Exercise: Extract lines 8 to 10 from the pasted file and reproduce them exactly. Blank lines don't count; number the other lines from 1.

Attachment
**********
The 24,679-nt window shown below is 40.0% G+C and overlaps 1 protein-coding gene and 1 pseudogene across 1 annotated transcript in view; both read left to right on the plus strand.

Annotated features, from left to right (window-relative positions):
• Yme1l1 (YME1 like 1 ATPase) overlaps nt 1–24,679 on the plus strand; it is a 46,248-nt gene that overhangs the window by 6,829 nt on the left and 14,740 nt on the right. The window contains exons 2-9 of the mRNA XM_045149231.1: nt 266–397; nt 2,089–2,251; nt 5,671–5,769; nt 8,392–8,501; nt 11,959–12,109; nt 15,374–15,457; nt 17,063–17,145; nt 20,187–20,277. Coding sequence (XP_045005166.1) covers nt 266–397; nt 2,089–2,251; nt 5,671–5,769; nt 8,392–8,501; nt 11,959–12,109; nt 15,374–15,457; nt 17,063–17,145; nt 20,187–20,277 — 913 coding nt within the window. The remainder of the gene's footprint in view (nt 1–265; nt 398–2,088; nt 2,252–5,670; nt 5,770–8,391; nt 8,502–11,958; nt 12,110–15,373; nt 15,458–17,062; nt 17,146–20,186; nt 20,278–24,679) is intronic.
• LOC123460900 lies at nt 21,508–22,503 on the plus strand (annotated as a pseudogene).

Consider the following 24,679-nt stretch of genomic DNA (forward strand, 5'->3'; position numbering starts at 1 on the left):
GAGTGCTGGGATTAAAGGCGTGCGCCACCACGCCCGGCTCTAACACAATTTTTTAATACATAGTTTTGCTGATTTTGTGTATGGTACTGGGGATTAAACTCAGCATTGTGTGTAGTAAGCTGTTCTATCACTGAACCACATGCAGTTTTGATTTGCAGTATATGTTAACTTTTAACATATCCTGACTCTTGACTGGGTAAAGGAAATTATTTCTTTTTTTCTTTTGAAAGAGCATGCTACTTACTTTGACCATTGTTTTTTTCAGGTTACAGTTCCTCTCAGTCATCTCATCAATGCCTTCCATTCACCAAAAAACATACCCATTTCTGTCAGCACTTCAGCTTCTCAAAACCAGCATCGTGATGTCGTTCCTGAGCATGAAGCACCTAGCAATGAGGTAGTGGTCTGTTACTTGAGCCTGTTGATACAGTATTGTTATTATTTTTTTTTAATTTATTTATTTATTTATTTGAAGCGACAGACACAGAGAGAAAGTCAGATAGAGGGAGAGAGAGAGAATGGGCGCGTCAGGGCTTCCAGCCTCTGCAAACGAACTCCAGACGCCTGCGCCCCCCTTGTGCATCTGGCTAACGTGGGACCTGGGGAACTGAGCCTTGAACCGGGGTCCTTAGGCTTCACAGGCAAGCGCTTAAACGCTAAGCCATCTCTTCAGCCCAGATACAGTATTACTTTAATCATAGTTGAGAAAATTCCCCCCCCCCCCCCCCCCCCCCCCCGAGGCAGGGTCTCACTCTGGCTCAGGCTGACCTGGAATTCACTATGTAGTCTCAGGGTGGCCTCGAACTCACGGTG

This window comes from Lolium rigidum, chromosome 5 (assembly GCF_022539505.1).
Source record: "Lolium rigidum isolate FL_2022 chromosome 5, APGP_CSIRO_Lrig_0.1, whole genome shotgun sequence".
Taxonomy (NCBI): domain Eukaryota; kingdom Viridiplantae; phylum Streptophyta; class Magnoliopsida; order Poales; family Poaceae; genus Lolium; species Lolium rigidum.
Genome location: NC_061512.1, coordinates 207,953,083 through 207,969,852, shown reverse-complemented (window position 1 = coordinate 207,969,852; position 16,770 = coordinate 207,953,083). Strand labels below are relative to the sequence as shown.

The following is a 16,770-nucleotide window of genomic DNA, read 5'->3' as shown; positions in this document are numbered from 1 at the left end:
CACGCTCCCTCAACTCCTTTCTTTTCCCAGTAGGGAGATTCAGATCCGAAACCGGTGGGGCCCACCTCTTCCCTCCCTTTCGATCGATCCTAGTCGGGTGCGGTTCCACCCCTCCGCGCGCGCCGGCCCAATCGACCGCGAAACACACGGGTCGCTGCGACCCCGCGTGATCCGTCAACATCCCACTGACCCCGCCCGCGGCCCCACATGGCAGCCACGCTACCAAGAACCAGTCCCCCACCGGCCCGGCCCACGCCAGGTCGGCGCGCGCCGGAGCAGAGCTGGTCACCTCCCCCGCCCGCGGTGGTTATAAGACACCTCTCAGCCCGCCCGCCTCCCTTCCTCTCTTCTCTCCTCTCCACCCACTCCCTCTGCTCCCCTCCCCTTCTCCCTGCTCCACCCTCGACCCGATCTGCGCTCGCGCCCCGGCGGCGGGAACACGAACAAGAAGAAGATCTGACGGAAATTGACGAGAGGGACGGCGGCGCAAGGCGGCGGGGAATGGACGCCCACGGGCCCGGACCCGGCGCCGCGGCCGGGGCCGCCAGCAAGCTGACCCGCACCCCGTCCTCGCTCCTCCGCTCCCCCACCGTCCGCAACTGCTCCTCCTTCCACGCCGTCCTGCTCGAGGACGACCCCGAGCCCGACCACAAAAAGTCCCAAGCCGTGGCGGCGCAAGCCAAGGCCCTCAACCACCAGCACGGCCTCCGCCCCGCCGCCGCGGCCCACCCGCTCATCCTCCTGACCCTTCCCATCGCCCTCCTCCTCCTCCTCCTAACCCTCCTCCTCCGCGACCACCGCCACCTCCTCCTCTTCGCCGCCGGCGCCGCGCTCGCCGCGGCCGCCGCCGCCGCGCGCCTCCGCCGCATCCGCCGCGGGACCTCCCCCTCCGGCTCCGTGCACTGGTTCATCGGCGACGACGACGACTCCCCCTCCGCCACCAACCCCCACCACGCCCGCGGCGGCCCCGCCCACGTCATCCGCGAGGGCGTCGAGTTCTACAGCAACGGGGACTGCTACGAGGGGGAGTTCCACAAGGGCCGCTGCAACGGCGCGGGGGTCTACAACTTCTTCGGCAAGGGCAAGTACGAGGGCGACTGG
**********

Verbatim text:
Source record: "Lolium rigidum isolate FL_2022 chromosome 5, APGP_CSIRO_Lrig_0.1, whole genome shotgun sequence".
Taxonomy (NCBI): domain Eukaryota; kingdom Viridiplantae; phylum Streptophyta; class Magnoliopsida; order Poales; family Poaceae; genus Lolium; species Lolium rigidum.
Genome location: NC_061512.1, coordinates 207,953,083 through 207,969,852, shown reverse-complemented (window position 1 = coordinate 207,969,852; position 16,770 = coordinate 207,953,083). Strand labels below are relative to the sequence as shown.